Run Small-Scale Pilots With Real People.
Once you have identified an offering that is desirable, viable, and feasible, you can launch small-scale pilots to test and refine the offering in the real world. Launch in-market with select audiences and define the mechanisms to measure the results of the experiments, and determine the key questions and hypotheses to answer. Pilots need to articulate the business case, test your assumptions and identify the resources (people, dollars, and time) required to scale the experience across the organization. Armed with the data from the pilot study, a robust business case, and a business plan, the team will find it much easier to make their innovation a reality.
What Does Getting Close to Your Customers Earn You In The End?
Fostering and maintaining an empathetic mindset throughout the design thinking process can lead to benefits at the cultural, operational, financial, and strategic levels of an organization.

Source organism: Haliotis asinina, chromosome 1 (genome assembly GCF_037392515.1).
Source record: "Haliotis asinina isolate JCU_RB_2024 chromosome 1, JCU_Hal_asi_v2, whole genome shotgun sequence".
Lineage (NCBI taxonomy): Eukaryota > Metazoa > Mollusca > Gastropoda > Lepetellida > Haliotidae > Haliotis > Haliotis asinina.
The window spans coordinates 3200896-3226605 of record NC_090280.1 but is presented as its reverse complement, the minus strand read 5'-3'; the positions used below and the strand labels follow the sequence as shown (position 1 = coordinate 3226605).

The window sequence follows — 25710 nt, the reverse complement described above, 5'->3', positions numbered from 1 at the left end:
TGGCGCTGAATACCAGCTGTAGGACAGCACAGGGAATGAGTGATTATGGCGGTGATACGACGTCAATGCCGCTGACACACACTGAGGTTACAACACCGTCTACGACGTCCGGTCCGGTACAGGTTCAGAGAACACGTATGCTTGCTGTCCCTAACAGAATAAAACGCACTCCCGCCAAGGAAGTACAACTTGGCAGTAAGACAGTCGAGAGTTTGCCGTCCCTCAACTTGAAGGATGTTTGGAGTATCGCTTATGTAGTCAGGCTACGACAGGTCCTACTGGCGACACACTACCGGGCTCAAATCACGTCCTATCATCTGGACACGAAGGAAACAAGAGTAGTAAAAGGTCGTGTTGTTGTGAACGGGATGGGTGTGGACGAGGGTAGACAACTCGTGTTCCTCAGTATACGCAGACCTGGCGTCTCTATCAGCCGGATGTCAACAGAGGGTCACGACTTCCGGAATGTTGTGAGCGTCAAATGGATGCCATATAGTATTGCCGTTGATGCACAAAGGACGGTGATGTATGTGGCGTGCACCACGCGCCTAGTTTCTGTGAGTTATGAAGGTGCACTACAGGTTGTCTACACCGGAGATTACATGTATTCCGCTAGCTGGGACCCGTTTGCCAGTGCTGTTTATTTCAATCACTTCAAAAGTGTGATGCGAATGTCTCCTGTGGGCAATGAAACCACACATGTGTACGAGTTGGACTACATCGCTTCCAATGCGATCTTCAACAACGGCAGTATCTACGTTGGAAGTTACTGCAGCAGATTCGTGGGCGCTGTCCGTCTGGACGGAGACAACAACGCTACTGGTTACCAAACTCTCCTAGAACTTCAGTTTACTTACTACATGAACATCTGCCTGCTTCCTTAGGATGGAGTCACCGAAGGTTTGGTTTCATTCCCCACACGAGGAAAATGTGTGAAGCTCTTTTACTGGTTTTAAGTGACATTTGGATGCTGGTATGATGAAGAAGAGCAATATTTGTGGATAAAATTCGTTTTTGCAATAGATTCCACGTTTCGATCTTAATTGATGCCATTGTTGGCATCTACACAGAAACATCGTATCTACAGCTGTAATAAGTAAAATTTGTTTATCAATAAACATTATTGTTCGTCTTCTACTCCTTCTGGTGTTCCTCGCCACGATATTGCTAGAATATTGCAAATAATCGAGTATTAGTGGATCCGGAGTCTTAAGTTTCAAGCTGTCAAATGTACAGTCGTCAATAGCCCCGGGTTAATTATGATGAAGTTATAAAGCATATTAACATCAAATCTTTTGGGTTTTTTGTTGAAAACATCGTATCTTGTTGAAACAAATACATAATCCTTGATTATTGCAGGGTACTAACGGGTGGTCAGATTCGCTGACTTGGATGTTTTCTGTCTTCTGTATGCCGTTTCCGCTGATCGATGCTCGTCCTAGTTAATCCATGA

Foster customer advocacy. At the cultural level, building and fostering customer empathy creates an “outside-in” point of view that forms a new narrative for executives and the whole organization. Real customer understanding cuts across functional silos and opens up new ways of working. This approach assigns ownership to every employee, making them accountable to the customer, driving change in mindset throughout the organizational culture.
Collaboration creates new value. At the operational level, customer empathy and insight foster new modes of collaboration both inside and outside the organization. Customer closeness creates a shared dialogue around the customer experience and yields opportunities for business functions from finance to IT to R&D and Marketing to collaborate and create new value.